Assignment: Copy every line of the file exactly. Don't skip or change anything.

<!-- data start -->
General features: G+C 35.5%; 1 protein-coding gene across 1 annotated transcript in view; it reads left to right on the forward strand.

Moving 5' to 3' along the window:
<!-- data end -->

General features: G+C 35.5%; 1 protein-coding gene across 1 annotated transcript in view; it reads left to right on the forward strand.

Moving 5' to 3' along the window: